Remark 4
Our efforts were focused on the symmetries of the complex plane, on the effects of modifications of the sine and cosine functions and on variations of the exponents of the polynomials of the function g(z, t).
 Modification of the signs of both the \(\mathfrak {I}\) and \(\mathfrak {R}\) values, generating its three simple specular version: \(+\mathfrak {I}\) and \(\mathfrak {R}\) (specular reflection on the xaxis), \(\mathfrak {I}\) and \(+\mathfrak {R}\) (specular reflection on the yaxis) and \(\mathfrak {I}\) and \(\mathfrak {R}\) (specular reflection on the x and yaxes). On each case, a slight variation of the densities (number of points accumulated in a specific region of the attractor) and the locations of the subpatterns happens (Fig. 10). But, in general, the aspect of the whole shape barely changes:$$\begin{aligned} T(D)&= {} \left\{ \vphantom{\left( \frac{1}{((x_{n} + y_n i)+1)^{2}}\right)}(x,y): (x_{n+1},y_{n+1})\right. \nonumber \\&= {} \left. \left( \mathfrak {I}\left( \frac{1}{((x_{n} + y_n i)+1)^{2}}\right) \cdot \sin {D}, \right.\right.\\&\quad\left.\left. \mathfrak {R}\left( \frac{1}{((x_{n} + y_n i)+1)^{2}}\right) \cdot \cos {D}\right) \right\} , \end{aligned}$$(6)$$\begin{aligned} U(D)&= {} \left\{\vphantom{\left( \frac{1}{((x_{n} + y_n i)+1)^{2}}\right)} (x,y): (x_{n+1},y_{n+1}) \right. \nonumber \\&= {} \left. \left(  \mathfrak {I}\left( \frac{1}{((x_{n} + y_n i)+1)^{2}}\right) \cdot \sin {D},\right.\right.\\&\quad\left.\left. \mathfrak {R}\left( \frac{1}{((x_{n} + y_n i)+1)^{2}}\right) \cdot \cos {D}\right) \right\} , \end{aligned}$$(7)$$\begin{aligned} V(D)&= {} \left\{\vphantom{\left( \frac{1}{((x_{n} + y_n i)+1)^{2}}\right)} (x,y): (x_{n+1},y_{n+1})\right. \nonumber \\&= {} \left. \left(  \mathfrak {I}\left( \frac{1}{((x_{n} + y_n i)+1)^{2}}\right) \cdot \sin {D}, \right.\right.\\&\quad\left.\left. \mathfrak {R}\left( \frac{1}{((x_{n} + y_n i)+1)^{2}}\right) \cdot \cos {D}\right) \right\} . \end{aligned}$$(8)
 Modification of the signs of the formulation such that the points are relocated to their specular yreflection only when their real part is positive. The result is a new pattern (Fig. 11):$$\begin{aligned} W(D) & = \{ (x,y):(x_{{n + 1}} ,y_{{n + 1}} ) \\ & \; = \left\{ {\begin{array}{*{20}l} {{\text{ when }}\Re (\frac{1}{{((x_{n} + y_{n} i) + 1)^{2} }}) \ge 0} \hfill \\ {{\text{ then }}} \hfill \\ {(  \Im (\frac{1}{{((x_{n} + y_{n} i) + 1)^{2} }})\cdot\sin D,  \Re (\frac{1}{{((x_{n} + y_{n} i) + 1)^{2} }})\cdot\cos D),} \hfill \\ {{\text{ else }}} \hfill \\ {(\Im (\frac{1}{{((x_{n} + y_{n} i) + 1)^{2} }})\cdot\sin D,\Re (\frac{1}{{((x_{n} + y_{n} i) + 1)^{2} }})\cdot\cos D)} \hfill \\ \end{array} } \right. \\ \end{aligned}$$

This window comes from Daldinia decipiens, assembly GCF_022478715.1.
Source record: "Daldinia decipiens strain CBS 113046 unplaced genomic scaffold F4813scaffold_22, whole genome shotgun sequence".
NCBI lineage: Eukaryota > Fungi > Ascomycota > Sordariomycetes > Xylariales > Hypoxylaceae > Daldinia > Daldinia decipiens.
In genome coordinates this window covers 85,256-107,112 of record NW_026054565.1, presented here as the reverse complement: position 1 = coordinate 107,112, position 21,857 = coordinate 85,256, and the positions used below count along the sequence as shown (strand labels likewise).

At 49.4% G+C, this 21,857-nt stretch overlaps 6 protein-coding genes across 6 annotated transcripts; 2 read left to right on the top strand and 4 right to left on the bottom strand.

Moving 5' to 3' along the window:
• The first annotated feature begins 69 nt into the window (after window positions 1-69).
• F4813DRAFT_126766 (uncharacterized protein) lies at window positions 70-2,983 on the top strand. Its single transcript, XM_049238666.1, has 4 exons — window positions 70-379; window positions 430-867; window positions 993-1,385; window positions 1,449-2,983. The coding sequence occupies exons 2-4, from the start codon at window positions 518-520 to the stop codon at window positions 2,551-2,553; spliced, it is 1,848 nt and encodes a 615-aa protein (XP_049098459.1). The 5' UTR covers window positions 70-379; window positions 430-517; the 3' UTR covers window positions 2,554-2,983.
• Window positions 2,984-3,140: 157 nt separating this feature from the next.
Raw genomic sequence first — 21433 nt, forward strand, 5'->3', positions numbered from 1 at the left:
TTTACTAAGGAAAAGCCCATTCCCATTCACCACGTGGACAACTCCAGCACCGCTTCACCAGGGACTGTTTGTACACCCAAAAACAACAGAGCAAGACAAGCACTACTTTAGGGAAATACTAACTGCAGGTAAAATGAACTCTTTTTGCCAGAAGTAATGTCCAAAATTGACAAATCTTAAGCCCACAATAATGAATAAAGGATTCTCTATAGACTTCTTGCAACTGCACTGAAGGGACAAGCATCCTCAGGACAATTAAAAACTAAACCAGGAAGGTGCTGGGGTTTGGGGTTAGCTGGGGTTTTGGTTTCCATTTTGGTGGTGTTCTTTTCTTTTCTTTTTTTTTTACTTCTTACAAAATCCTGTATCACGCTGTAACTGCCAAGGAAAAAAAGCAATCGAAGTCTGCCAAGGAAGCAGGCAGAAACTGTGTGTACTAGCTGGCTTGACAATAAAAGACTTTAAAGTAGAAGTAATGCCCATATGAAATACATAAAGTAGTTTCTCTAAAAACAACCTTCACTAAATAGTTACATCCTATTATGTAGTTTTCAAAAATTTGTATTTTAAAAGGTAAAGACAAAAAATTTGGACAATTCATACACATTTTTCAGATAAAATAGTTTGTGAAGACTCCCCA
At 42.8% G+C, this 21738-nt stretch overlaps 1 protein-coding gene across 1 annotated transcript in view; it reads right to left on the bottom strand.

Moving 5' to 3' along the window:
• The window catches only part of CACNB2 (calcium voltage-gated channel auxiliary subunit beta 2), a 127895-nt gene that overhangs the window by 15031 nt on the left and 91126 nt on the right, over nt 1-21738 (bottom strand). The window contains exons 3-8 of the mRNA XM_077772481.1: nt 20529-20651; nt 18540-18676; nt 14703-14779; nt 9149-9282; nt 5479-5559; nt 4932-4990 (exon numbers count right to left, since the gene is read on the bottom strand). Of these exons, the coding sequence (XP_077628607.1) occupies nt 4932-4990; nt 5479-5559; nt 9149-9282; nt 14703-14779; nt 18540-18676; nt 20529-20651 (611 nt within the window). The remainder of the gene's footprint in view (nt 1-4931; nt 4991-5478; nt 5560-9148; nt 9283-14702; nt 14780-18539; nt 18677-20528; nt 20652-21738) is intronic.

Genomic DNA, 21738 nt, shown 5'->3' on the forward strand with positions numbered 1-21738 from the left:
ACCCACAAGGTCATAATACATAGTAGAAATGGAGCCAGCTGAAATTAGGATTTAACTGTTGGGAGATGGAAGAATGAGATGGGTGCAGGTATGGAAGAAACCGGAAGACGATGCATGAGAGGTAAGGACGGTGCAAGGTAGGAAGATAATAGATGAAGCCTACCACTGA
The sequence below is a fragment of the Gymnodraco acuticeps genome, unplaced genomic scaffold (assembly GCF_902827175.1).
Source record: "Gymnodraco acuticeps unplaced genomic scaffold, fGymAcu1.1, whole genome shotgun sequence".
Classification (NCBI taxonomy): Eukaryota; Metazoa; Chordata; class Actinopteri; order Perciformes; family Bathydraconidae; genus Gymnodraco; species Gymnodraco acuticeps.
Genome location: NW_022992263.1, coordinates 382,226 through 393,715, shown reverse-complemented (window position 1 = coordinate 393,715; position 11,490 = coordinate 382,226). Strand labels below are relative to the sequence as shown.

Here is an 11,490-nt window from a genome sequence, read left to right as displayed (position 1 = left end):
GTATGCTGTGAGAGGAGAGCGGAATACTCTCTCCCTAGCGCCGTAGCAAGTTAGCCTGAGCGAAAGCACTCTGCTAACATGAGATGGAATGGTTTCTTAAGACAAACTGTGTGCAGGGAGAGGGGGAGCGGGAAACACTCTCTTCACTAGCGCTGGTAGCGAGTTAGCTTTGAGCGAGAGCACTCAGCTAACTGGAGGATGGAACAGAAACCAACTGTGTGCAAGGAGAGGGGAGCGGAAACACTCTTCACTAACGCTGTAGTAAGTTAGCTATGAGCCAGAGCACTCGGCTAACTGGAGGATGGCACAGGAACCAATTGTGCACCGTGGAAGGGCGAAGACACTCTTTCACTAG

Modification of the signs of the formulation such that the points are relocated at their specular reflection depending on the quadrant where the points are initially located. The result is a new pattern (Fig. 12):$$\begin{aligned} X(D) & = \{(x,y): (x_{n+1},y_{n+1}) \nonumber \\ & = {\left\{ \begin{array}{ll} \text { when } \\ \mathfrak {R}(\frac{1}{((x_{n} + y_n i)+1)^{2}}) \ge 0, \mathfrak {I}(\frac{1}{((x_{n} + y_n i)+1)^{2}}) \ge 0 \\ \wedge \\ \mathfrak {R}(\frac{1}{((x_{n} + y_n i)+1)^{2}})< 0, \mathfrak {I}(\frac{1}{((x_{n} + y_n i)+1)^{2}}) < 0\\ \text { then } \\ (\mathfrak {I}(\frac{1}{((x_{n} + y_n i)+1)^{2}})\cdot \sin {D},  \mathfrak {R}(\frac{1}{((x_{n} + y_n i)+1)^{2}})\cdot \cos {D}), &{} \\ \text { else } \\ (\mathfrak {I}(\frac{1}{((x_{n} + y_n i)+1)^{2}})\cdot \sin {D}, \mathfrak {R}(\frac{1}{((x_{n} + y_n i)+1)^{2}})\cdot \cos {D}) \end{array}\right. } \end{aligned}$$(9)
 Modification of the constant coefficient of the polynomial \(z+1\) included in the denominator of \(g(z,t)=\frac{1}{(z+1)^{t}}\). E.g., \(g(z,t)=\frac{1}{(z+1.1)^{t}}\). The result is a new pattern (Fig. 13):$$\begin{aligned} Y(D)&= {} \left\{ \vphantom{\left( \frac{1}{((x_{n} + y_n i)+1.1)^{2}}\right)}(x,y): (x_{n+1},y_{n+1})\right. \nonumber \\&= {} \left. \left( \mathfrak {I}\left( \frac{1}{((x_{n} + y_n i)+1.1)^{2}}\right) \cdot \sin {D}, \right.\right.\\&\quad\left.\left. \mathfrak {R}\left( \frac{1}{((x_{n} + y_n i)+1.1)^{2}}\right) \cdot \cos {D}\right) \right\} . \end{aligned}$$(10)
Resemblance to the External Morphology of Some Invertebrates
The patterns that we are considering potentially similar to the external morphology of some families of living beings are based on the set of attractors of each complete subfamily, including both the stable orbits and the chaotic basins of attraction.

Patterns resembling the thorax and abdomen of Bembicini wasp, and the limbs of a tardigrade (Fig. 14).

Patterns resembling the morphology of the Clogmia albipunctata (moth fly) (Fig. 15).

Patterns resembling the morphology of the Acherontia atropos. The thorax and abdomen and main proportions of the body, especially the patterns near the head, are interestingly similar (Fig. 16).

Patterns resembling the morphology and bioluminescence of the Ctenophora and Mnemiopsis leidyi zooplanktons (Fig. 17).

Animations (Marciel [20, 21]) showing the cinematic evolution (using t as the time control parameter) of some subfamilies of attractors.